By Robert Kleffel and Noemí Paz
If you enjoy a finely crafted Chardonnay you’re going to love a glass of Viognier. It was once fairly common in the Rhone area of France but now it is rare. In 1965, the grape was almost extinct when there were only eight acres in Northern Rhône. In the New World, Viognier is growing in popularity. During the last ten years there has been a huge increase in Viognier production throughout the world and more recently we have begun to see bottles on our supermarket shelves – challenging the monopoly of Chardonnay.
Viognier can be a difficult grape to grow because it is prone to powdery mildew. It has low and unpredictable yields and should be picked only when fully ripe. When picked too early, the grape fails to develop the full extent of its aromas and tastes. When picked too late, the grape produces wine that is oily and lacks perfume. When fully ripe the grapes have a deep yellow color and produce wine with a strong perfume and high in alcohol. The grape prefers warmer environments and a long growing season.
This is a great wine to have on its own with a few appetizers. Salty and fatty snacks such as cashews, beer nuts, and Macadamia nuts will keep you happy with this wine. It’s great to sip while you’re preparing dinner. Viognier’s tropical fruit flavors really shine when paired with fruit dishes, such as a tangy fruity barbecue sauce, mango chutney, plum sauce, or pineapple salsa. You want to stay away from sharper acidic sauces, such as raspberry vinaigrette.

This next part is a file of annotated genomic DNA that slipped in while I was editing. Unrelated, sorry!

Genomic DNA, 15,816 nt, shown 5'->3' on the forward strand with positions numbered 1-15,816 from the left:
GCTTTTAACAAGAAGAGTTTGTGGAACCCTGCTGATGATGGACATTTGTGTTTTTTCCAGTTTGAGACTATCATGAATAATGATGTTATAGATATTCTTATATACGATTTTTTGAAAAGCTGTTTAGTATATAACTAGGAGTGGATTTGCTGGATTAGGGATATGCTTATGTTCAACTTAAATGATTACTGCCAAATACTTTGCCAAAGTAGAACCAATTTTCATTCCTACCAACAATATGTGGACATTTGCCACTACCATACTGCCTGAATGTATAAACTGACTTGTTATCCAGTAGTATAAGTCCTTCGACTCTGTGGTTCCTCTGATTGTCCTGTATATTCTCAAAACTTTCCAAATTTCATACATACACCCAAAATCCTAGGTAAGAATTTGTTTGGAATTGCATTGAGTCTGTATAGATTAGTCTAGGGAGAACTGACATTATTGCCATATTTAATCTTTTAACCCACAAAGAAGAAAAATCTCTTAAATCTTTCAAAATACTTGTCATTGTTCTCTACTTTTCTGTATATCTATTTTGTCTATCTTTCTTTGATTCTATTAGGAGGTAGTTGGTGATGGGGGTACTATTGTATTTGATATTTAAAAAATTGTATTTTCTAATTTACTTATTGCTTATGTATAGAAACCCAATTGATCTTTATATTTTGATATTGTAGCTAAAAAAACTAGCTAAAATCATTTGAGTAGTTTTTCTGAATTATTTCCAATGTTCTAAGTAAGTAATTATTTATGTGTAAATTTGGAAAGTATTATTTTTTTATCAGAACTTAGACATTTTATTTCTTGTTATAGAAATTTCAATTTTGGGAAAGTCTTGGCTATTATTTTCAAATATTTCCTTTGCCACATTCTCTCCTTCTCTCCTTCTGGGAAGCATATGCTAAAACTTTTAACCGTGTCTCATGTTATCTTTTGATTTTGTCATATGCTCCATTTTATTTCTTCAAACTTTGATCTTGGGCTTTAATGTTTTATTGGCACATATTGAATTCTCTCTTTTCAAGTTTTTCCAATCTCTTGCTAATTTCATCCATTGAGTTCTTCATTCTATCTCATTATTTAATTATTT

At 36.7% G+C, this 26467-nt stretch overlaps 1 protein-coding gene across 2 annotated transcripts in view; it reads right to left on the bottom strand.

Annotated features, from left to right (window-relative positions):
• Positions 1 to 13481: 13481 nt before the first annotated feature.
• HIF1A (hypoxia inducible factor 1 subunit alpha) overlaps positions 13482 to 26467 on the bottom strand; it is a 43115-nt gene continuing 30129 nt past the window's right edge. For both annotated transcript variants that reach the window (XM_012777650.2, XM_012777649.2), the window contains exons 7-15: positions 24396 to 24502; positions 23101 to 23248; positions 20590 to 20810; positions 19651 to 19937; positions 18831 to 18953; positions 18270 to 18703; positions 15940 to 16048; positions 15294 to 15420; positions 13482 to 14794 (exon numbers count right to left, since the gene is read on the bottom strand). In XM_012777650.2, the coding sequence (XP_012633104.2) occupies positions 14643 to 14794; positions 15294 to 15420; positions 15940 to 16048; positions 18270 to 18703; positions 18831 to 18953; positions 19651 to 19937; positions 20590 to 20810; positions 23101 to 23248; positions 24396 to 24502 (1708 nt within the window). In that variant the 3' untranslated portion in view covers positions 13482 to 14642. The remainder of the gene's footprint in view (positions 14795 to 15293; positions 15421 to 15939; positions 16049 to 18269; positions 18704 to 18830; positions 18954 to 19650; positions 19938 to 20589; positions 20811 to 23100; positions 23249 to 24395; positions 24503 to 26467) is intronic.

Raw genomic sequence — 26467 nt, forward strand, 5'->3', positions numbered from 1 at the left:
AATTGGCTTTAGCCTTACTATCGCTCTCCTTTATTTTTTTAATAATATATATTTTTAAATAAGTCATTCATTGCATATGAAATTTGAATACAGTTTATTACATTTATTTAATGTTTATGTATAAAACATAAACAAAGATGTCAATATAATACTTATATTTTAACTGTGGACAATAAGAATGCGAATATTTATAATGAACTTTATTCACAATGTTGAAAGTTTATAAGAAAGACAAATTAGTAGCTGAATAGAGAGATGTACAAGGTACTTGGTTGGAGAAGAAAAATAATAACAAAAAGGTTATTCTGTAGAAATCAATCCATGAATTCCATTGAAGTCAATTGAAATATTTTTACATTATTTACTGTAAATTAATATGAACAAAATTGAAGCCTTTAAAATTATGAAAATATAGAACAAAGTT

Viognier pairs well with Christmas, Thanksgiving and Easter dinners. Turkey, ham and duck all have a sweetness to them that this wine loves. Slow cooked root vegetables, like turnips, carrots and squash, along with sweet potatoes have the same sweetness which brings out this wine’s flavors. Try not to pair it with lighter foods. The wine is so expressive that the dish will be lost. Avoid very tart or sharp flavors, like vinaigrettes or other acid-based dressings, as well as high heat dishes—since Viognier is often high in alcohol, it will make the food seem even hotter.
Escorihueda Gaycon – Viognier $6.00 dollars -A best buy.
Today, Viognier wines are produced in one of the oldest wineries in the New World located in Argentina. The climate of Mendoza is ideal for this difficult wine. Escorihuela was founded in 1884 by Miguel Escorihuela Gascón. This winery has lots of history. For instance, it is believed that Escorihuela Gascón was the first winery to ever bottle a 100% Malbec wine and the brand “Carcasonne Red Wine” was President Peron’s favorite wine. The winery is an historic landmark in the history of Argentine winemaking, yet it houses some of the most advanced winemaking technology in the world, and also has the best restaurant in Mendoza. It is called 1884 and is managed by the local star chef Francis Mallman.
Two Other Viognier Wines to Try
Crane Lake-Viognier- California- $8.00 Dollars—On the nose you will smell green apple, lime, and stone fruit. On the palate you will taste apple, lime, lychee, melon and vanilla.
Yalumba – Viognier-South Australia- $16.00 Dollars—Golden in color, the Yalumba Viognier is an enchanting wine with aromas of lemon and honeysuckle with hints of spice. On the palate it is rich, luscious and silky with juicy tropical fruit, citrus and lychee.
Hot Weather Wine Warning – The room temperature in your home during this time of the year is about 80 degrees. Red wine should be served at about 60 degrees, thus if you serve your red wine at room temperature it will be a disaster. Put your red wine in the fridge for at least ½ hour before serving.
Noemí Paz email@example.com
Robert Kleffel firstname.lastname@example.org
For more information about Lake Chapala visit: www.chapala.com
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